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Identification and Creation
Object Number
1977.216.3035
Title
Brick Stamp of T. Greius Ianuarius
Classification
Brick Stamps
Work Type
brick stamp
Date
60-93 CE
Places
Creation Place: Ancient & Byzantine World, Europe, Latium
Period
Roman Imperial period, Early
Culture
Roman
Persistent Link
https://hvrd.art/o/289695
Physical Descriptions
Medium
Terracotta
Technique
Stamped
Dimensions
16.5 x 11.6 x 4.2 cm (6 1/2 x 4 9/16 x 1 5/8 in.)
Inscriptions and Marks
  • inscription: Inscription: T GREI IANVARI EX F C D [d] / V Q F
Provenance
Acquired by Henry W. Haynes in or near Rome, c. 1877.
Bequest of Henry W. Haynes to Department of the Classics, 1912.
Transfer from Department of the Classics, 1977.
Acquisition and Rights
Credit Line
Harvard Art Museums/Arthur M. Sackler Museum, Transfer from the Department of the Classics, Harvard University, Bequest of Henry W. Haynes, 1912
Accession Year
1977
Object Number
1977.216.3035
Division
Asian and Mediterranean Art
Contact
am_asianmediterranean@harvard.edu
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Descriptions
Description
Upper Line: v(aleat) q(ui) f(ecit)
Lower Line: T. Grei Ianuari ex f(igilinis) C(aninianis) d(uorum) D(omitiorum)
("May the person who made (this) be well! (brick) of Titus Greius Ianuarius, from the Caninian brickyards belonging to the two Domitii.")

The last D had been broken off but may be supplied from other copies of this stamp. The family of the Domitii owned brickyards around Rome and this master, T. Greius Ianuarius, worked between 60 and 93 CE for two brothers, adopted sons of Domitius Afer (d. 59 CE). The grand-daughter of one was the mother of the emperor Marcus Aurelius, who thus inherited the yards, perhaps about 155 CE. Pieces of brick were used to face concrete walls and stamps such as this one therefore serve to date the construction of buildings.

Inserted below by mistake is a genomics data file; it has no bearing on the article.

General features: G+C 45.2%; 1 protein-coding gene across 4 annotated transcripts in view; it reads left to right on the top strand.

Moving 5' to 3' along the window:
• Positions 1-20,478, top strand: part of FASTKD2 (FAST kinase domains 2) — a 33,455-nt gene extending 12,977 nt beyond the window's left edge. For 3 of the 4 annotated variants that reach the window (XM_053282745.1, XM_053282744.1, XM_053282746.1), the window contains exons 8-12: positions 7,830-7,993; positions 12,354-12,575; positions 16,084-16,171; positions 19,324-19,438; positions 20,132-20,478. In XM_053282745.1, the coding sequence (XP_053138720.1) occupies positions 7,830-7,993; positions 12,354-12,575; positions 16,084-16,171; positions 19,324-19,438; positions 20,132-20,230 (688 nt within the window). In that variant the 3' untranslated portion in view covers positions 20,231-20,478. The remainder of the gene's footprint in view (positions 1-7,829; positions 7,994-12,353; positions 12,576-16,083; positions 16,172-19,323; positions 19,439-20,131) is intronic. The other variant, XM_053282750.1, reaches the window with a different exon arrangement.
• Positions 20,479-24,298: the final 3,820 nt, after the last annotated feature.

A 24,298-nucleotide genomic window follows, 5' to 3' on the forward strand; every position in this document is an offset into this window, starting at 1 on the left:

Commentary
LIVE LIKE A ROMAN: DAILY LIFE OBJECT COLLECTION

Pieces of brick were used to face concrete walls, and stamps such as this one therefore serve to date the construction of buildings.

Most brick stamps were rectangular and made of bronze. The letters were often in all capitals, cast in raised relief. Stamps were used for marking a wide variety of materials, such as bricks, amphorae, tiles, lamps, and other ceramic vessels. Sometimes even bread was stamped. Though the Greeks were known to stamp tiles, most of the evidence for the rise of Roman stamps comes from the third century BCE.

The stamp would usually name the maker or exporter of the product, as seen with the COSSINI EVTVCHIANI stamp in this collection. The name of the person is in the genitive case to show possession.


The family of the Domitii owned brickyards around Rome and this master, T. Greius Ianuarius, worked between 60 and 93 CE for two brothers, adopted sons of Domitius Afer (d. 59 AD). The grand-daughter of one was the mother of the emperor Marcus Aurelius, who thus inherited the yards, perhaps about 155 CE.

This record has been reviewed by the curatorial staff but may be incomplete. Our records are frequently revised and enhanced. For more information please contact the Division of Asian and Mediterranean Art at am_asianmediterranean@harvard.edu